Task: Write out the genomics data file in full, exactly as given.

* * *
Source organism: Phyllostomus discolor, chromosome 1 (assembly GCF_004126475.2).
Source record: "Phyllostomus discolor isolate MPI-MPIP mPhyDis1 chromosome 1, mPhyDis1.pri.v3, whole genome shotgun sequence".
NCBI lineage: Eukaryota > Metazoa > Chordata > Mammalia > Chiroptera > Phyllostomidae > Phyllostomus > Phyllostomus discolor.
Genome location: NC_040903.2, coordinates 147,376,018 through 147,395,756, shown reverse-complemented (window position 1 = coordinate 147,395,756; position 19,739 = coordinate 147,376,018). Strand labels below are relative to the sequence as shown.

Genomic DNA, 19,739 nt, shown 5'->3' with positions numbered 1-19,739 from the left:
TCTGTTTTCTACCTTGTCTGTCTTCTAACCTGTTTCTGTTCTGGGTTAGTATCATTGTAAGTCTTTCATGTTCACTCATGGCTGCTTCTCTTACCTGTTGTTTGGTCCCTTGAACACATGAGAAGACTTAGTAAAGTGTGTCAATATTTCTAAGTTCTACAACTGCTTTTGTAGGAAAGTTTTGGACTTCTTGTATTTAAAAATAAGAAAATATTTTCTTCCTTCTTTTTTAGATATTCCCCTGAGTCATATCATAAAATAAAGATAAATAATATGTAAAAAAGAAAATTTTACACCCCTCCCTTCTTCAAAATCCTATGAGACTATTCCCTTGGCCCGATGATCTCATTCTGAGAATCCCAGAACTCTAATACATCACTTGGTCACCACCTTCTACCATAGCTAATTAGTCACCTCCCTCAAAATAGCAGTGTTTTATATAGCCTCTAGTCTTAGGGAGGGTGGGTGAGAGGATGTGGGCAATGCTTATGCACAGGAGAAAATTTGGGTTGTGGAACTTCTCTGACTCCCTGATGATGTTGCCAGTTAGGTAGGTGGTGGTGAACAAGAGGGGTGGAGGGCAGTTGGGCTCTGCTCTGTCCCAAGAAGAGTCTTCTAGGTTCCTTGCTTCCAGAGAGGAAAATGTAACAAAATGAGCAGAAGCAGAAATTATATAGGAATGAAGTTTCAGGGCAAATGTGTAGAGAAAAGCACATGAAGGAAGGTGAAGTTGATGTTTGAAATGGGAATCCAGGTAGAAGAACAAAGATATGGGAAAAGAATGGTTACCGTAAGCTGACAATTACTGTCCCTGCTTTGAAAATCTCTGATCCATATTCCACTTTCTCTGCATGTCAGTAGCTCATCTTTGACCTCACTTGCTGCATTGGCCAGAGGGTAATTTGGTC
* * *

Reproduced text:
Source organism: Phyllostomus discolor, chromosome 1 (assembly GCF_004126475.2).
Source record: "Phyllostomus discolor isolate MPI-MPIP mPhyDis1 chromosome 1, mPhyDis1.pri.v3, whole genome shotgun sequence".
NCBI lineage: Eukaryota > Metazoa > Chordata > Mammalia > Chiroptera > Phyllostomidae > Phyllostomus > Phyllostomus discolor.
Genome location: NC_040903.2, coordinates 147,376,018 through 147,395,756, shown reverse-complemented (window position 1 = coordinate 147,395,756; position 19,739 = coordinate 147,376,018). Strand labels below are relative to the sequence as shown.

Genomic DNA, 19,739 nt, shown 5'->3' with positions numbered 1-19,739 from the left:
TCTGTTTTCTACCTTGTCTGTCTTCTAACCTGTTTCTGTTCTGGGTTAGTATCATTGTAAGTCTTTCATGTTCACTCATGGCTGCTTCTCTTACCTGTTGTTTGGTCCCTTGAACACATGAGAAGACTTAGTAAAGTGTGTCAATATTTCTAAGTTCTACAACTGCTTTTGTAGGAAAGTTTTGGACTTCTTGTATTTAAAAATAAGAAAATATTTTCTTCCTTCTTTTTTAGATATTCCCCTGAGTCATATCATAAAATAAAGATAAATAATATGTAAAAAAGAAAATTTTACACCCCTCCCTTCTTCAAAATCCTATGAGACTATTCCCTTGGCCCGATGATCTCATTCTGAGAATCCCAGAACTCTAATACATCACTTGGTCACCACCTTCTACCATAGCTAATTAGTCACCTCCCTCAAAATAGCAGTGTTTTATATAGCCTCTAGTCTTAGGGAGGGTGGGTGAGAGGATGTGGGCAATGCTTATGCACAGGAGAAAATTTGGGTTGTGGAACTTCTCTGACTCCCTGATGATGTTGCCAGTTAGGTAGGTGGTGGTGAACAAGAGGGGTGGAGGGCAGTTGGGCTCTGCTCTGTCCCAAGAAGAGTCTTCTAGGTTCCTTGCTTCCAGAGAGGAAAATGTAACAAAATGAGCAGAAGCAGAAATTATATAGGAATGAAGTTTCAGGGCAAATGTGTAGAGAAAAGCACATGAAGGAAGGTGAAGTTGATGTTTGAAATGGGAATCCAGGTAGAAGAACAAAGATATGGGAAAAGAATGGTTACCGTAAGCTGACAATTACTGTCCCTGCTTTGAAAATCTCTGATCCATATTCCACTTTCTCTGCATGTCAGTAGCTCATCTTTGACCTCACTTGCTGCATTGGCCAGAGGGTAATTTGGTC